The USDA Food Desert Locator provides a nationwide map of census tracts defined as “low-income and low-access” food deserts. See Image 1.
This mapping tool has very limited function. Instead of allowing users to choose and manipulate data sets according to their interests, users can only click on a census tract and pull up a dialog box with a standardized list of statistics relating to population, housing, vehicle ownership, and food access. This interface leaves customization and data analysis completely out of the mapping equation, which, to me, seems like a huge waste of a tech opportunity. See Image 2.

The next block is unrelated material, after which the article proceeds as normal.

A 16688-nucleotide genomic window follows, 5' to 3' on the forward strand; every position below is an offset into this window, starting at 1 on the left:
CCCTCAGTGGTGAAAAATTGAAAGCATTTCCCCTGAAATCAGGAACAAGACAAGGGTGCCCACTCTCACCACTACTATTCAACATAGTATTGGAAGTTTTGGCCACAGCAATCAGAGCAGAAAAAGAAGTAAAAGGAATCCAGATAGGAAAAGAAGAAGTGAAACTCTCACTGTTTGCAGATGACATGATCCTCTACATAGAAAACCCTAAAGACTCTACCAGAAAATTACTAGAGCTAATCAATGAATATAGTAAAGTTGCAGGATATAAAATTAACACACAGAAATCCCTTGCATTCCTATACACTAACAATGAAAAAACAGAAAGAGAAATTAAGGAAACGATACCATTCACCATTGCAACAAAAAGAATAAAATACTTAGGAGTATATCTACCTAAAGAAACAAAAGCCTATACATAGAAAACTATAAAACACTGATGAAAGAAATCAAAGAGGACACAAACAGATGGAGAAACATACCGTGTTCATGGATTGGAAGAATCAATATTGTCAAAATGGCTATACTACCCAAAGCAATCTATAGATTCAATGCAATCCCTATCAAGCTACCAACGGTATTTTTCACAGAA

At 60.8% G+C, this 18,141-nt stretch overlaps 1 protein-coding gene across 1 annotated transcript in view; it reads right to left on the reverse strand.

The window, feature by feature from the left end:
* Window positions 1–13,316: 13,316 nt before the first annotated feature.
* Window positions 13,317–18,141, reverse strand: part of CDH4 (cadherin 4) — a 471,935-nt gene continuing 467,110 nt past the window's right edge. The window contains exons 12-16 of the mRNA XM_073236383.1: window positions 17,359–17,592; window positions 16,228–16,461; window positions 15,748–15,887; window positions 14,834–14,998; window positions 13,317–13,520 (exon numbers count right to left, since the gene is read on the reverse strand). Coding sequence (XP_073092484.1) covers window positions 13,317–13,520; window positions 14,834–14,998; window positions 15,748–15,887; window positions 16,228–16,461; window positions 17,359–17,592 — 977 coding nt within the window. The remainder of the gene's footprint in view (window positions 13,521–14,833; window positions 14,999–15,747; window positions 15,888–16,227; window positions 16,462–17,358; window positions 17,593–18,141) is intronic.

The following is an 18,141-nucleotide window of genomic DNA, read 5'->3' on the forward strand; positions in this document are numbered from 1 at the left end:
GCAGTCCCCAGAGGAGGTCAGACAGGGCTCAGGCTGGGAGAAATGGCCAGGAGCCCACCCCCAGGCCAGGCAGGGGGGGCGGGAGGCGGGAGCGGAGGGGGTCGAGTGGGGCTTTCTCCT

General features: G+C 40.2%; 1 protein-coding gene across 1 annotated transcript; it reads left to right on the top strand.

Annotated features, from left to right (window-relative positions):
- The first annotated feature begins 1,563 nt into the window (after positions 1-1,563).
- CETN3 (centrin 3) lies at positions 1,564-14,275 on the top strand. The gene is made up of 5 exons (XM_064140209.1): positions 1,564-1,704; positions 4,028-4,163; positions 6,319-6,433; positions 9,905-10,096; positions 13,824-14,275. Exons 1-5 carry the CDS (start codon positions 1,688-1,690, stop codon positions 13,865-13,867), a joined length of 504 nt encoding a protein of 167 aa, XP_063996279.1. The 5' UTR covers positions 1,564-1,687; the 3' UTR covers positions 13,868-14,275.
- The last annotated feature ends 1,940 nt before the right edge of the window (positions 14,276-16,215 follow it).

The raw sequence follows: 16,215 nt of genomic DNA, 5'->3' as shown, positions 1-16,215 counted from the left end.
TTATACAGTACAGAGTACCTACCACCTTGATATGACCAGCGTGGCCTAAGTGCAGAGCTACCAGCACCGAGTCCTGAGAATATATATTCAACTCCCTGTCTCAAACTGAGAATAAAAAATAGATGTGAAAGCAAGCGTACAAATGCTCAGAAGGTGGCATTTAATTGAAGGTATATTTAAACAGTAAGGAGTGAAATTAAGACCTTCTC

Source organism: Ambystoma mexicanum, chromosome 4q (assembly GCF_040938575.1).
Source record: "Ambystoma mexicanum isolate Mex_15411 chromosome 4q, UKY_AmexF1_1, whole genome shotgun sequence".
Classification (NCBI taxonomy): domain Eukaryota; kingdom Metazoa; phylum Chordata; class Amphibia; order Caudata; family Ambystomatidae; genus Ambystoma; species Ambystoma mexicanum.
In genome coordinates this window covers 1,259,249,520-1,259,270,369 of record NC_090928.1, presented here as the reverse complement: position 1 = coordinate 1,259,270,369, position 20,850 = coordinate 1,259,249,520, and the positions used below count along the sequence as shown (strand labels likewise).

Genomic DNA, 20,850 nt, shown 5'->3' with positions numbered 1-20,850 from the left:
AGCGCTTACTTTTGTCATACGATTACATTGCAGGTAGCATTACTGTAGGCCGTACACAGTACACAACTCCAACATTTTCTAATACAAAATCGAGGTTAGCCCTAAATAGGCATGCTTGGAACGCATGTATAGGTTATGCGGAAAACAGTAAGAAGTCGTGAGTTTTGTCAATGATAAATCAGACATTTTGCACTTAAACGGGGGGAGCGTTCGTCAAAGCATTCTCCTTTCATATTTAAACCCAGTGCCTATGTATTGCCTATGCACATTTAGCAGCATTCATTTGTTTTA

All info about the map and the site is on the “About the Locator” page, which, on a positive note, links to video and audio tutorials about the map. Otherwise, it is a fairly boring Web 1.0 text overview of what food deserts are and some limited info on USDA programs to improve food access. Possibly both the best AND worst feature of this page is that, at the very bottom, it mentions a more extensive website and project on food deserts called “Food Environment Atlas” that USDA also runs. You’d think they would provide a link here, right? Nope. I had to go back to the homepage and find a (small and easy to miss) link there. See Image 3.